This week’s example of preachers unwisely straying from their commission to preach what God has revealed in his Word comes to us from Wayne Grudem:
This Sunday I have agreed to join nearly 1,500 pastors nationwide and participate in Pulpit Freedom Sunday, sponsored by Alliance Defending Freedom. In my sermon, I plan to recommend that people vote for one presidential candidate and one political party that I will name. We will then all send our sermons to the IRS.This action is in violation of the 1954 “Johnson Amendment” to the Internal Revenue Code, which prohibits tax-exempt organizations like churches from endorsing any candidate by name. But in our nation, a higher law than the IRS code is the Constitution, which forbids laws “abridging freedom of speech” or “prohibiting the free exercise” of religion (First Amendment).
I fully understand that many pastors might never want to endorse a candidate from the pulpit (I have never done so before and I might never do so again). But that should be the decision of the pastors and their churches, just as it was in 1860 when many pastors (rightly) decided they had to tell citizens to vote for Abraham Lincoln in order to end the horrible evil of slavery. When the government censors what pastors can preach, I think it is an unconstitutional violation of freedom of religion and freedom of speech.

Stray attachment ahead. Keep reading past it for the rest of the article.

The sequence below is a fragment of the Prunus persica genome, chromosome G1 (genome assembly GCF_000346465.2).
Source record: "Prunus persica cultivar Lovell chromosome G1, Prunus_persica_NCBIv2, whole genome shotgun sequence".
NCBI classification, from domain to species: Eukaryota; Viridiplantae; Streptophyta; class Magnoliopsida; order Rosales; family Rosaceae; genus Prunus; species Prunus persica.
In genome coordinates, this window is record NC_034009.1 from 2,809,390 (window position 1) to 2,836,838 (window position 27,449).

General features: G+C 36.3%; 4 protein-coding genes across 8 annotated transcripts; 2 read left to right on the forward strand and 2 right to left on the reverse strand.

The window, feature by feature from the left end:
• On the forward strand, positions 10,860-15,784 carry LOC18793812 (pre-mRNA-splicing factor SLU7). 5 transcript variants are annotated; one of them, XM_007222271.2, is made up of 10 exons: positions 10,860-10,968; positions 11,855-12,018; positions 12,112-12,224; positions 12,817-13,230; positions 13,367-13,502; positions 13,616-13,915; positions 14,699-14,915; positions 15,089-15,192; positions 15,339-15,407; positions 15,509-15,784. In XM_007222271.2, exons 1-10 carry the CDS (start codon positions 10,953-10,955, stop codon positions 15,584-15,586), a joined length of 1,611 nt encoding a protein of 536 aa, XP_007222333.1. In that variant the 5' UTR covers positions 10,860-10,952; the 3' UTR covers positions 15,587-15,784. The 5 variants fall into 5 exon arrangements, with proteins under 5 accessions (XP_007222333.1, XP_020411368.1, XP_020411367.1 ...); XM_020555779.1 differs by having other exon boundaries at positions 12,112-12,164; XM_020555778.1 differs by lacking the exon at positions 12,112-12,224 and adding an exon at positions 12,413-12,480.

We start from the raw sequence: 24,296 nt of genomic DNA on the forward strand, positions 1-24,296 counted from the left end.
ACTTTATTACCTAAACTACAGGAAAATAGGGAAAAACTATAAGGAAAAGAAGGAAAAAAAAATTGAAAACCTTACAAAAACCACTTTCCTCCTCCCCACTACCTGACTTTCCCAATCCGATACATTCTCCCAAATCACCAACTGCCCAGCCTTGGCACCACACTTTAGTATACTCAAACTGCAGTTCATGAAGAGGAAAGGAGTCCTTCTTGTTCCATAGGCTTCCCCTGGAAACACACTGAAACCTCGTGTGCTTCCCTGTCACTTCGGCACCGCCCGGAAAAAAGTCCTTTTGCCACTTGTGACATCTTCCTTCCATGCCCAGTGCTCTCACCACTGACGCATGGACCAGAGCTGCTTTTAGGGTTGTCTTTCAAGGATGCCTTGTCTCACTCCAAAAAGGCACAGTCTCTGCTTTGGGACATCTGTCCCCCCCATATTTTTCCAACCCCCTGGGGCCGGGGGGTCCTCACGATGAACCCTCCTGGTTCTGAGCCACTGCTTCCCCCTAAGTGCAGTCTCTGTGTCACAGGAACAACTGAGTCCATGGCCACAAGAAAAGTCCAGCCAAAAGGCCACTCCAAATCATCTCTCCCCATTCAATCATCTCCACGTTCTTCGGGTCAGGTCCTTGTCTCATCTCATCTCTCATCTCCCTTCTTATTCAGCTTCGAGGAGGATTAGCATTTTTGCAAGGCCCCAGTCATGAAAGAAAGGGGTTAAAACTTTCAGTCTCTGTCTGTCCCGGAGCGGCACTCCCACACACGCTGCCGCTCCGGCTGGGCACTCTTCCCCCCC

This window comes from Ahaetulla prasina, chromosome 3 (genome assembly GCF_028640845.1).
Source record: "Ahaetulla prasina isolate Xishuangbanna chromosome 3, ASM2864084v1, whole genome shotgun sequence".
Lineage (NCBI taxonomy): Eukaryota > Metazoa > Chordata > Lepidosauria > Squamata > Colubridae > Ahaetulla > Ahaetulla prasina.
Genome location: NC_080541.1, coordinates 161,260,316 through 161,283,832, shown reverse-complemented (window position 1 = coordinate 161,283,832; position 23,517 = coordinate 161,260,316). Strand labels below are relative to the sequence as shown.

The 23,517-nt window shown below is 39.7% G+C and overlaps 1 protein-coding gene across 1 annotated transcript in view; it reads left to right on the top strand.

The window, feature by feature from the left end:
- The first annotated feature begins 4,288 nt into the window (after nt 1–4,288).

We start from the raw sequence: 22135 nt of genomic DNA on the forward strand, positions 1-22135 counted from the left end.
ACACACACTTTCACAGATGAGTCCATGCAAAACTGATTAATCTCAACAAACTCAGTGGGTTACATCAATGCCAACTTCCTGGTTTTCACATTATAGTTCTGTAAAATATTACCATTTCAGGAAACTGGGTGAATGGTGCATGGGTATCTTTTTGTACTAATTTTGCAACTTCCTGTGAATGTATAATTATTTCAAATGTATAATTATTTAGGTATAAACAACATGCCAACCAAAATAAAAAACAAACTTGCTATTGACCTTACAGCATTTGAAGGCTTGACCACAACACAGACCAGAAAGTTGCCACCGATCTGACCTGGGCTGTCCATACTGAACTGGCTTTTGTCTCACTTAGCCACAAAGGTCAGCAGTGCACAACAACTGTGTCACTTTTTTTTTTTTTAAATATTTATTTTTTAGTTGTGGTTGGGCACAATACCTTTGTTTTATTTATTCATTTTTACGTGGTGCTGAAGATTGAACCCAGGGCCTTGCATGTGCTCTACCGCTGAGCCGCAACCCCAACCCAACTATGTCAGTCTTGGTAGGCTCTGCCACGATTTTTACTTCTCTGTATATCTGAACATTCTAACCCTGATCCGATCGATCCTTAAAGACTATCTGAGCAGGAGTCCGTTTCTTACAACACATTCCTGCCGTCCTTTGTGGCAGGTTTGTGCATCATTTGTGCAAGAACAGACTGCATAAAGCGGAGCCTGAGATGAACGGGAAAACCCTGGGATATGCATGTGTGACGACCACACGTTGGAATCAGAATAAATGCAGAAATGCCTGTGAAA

Because tax regulations cannot be challenged in court unless someone is first found in violation by the IRS, it seems to me that intentionally disobeying for the purpose of bringing the issue into the court system is a way of being “subject to the governing authorities” as Rom. 13:1 tells us to do. This is the only way under our “governing authorities” that a tax law can be challenged in court for being in violation of our Constitution.
The first problem with Grudem’s analysis: the denial of a certain tax treatment is not the same as censoring. Any pastor can endorse a political candidate if he unwisely wishes to do so. The cost for doing so is not incarceration or a muzzle but a possible change in tax status.
The other problem is Grudem’s armchair lawyering. Has Grudem read Branch Ministries v. Rossotti? How about a law review article or two on the subject? Both of these sources are against his position and suggest that it would be an uphill battle to establish a constitutional violation. But if he hasn’t read these and doesn’t have a law degree, there’s a real issue as to his competence to say anything at all about the subject. So I was wondering why he feels confident enough to do it. But then I forgot – if you have the right worldview, you can analyze anything, at least to the satisfaction of other worldview devotees. (Google “Wayne Grudem” and “worldview.”)